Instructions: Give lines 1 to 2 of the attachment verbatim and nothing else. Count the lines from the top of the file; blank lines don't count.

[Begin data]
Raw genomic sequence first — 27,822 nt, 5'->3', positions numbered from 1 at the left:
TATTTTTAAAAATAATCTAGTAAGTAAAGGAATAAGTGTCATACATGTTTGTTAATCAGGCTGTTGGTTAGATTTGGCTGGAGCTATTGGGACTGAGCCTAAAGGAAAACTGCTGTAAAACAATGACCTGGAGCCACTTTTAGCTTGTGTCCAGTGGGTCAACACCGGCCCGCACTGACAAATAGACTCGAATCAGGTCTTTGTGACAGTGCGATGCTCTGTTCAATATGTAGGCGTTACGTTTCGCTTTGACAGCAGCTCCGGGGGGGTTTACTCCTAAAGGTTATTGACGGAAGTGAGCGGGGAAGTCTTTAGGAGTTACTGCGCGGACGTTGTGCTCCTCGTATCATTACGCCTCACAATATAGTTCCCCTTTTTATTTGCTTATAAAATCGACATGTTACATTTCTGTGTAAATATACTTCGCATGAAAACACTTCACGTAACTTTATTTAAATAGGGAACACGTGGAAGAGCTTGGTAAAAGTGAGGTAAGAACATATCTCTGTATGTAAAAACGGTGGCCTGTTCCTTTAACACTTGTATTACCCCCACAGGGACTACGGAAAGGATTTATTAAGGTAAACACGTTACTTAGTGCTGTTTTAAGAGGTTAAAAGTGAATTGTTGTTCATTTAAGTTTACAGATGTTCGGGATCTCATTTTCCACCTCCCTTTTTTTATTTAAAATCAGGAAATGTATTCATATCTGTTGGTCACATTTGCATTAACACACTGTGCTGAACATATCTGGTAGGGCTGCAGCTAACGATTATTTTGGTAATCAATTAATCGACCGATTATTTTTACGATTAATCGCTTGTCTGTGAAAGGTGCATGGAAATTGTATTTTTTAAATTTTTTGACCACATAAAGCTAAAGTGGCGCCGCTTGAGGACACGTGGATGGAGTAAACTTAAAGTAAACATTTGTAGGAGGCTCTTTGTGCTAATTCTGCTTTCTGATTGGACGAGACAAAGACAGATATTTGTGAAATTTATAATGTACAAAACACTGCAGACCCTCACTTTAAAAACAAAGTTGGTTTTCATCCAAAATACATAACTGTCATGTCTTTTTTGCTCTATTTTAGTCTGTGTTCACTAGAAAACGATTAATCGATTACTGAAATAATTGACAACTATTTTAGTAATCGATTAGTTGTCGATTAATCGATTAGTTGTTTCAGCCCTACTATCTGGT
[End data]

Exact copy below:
Raw genomic sequence first — 27,822 nt, 5'->3', positions numbered from 1 at the left:
TATTTTTAAAAATAATCTAGTAAGTAAAGGAATAAGTGTCATACATGTTTGTTAATCAGGCTGTTGGTTAGATTTGGCTGGAGCTATTGGGACTGAGCCTAAAGGAAAACTGCTGTAAAACAATGACCTGGAGCCACTTTTAGCTTGTGTCCAGTGGGTCAACACCGGCCCGCACTGACAAATAGACTCGAATCAGGTCTTTGTGACAGTGCGATGCTCTGTTCAATATGTAGGCGTTACGTTTCGCTTTGACAGCAGCTCCGGGGGGGTTTACTCCTAAAGGTTATTGACGGAAGTGAGCGGGGAAGTCTTTAGGAGTTACTGCGCGGACGTTGTGCTCCTCGTATCATTACGCCTCACAATATAGTTCCCCTTTTTATTTGCTTATAAAATCGACATGTTACATTTCTGTGTAAATATACTTCGCATGAAAACACTTCACGTAACTTTATTTAAATAGGGAACACGTGGAAGAGCTTGGTAAAAGTGAGGTAAGAACATATCTCTGTATGTAAAAACGGTGGCCTGTTCCTTTAACACTTGTATTACCCCCACAGGGACTACGGAAAGGATTTATTAAGGTAAACACGTTACTTAGTGCTGTTTTAAGAGGTTAAAAGTGAATTGTTGTTCATTTAAGTTTACAGATGTTCGGGATCTCATTTTCCACCTCCCTTTTTTTATTTAAAATCAGGAAATGTATTCATATCTGTTGGTCACATTTGCATTAACACACTGTGCTGAACATATCTGGTAGGGCTGCAGCTAACGATTATTTTGGTAATCAATTAATCGACCGATTATTTTTACGATTAATCGCTTGTCTGTGAAAGGTGCATGGAAATTGTATTTTTTAAATTTTTTGACCACATAAAGCTAAAGTGGCGCCGCTTGAGGACACGTGGATGGAGTAAACTTAAAGTAAACATTTGTAGGAGGCTCTTTGTGCTAATTCTGCTTTCTGATTGGACGAGACAAAGACAGATATTTGTGAAATTTATAATGTACAAAACACTGCAGACCCTCACTTTAAAAACAAAGTTGGTTTTCATCCAAAATACATAACTGTCATGTCTTTTTTGCTCTATTTTAGTCTGTGTTCACTAGAAAACGATTAATCGATTACTGAAATAATTGACAACTATTTTAGTAATCGATTAGTTGTCGATTAATCGATTAGTTGTTTCAGCCCTACTATCTGGT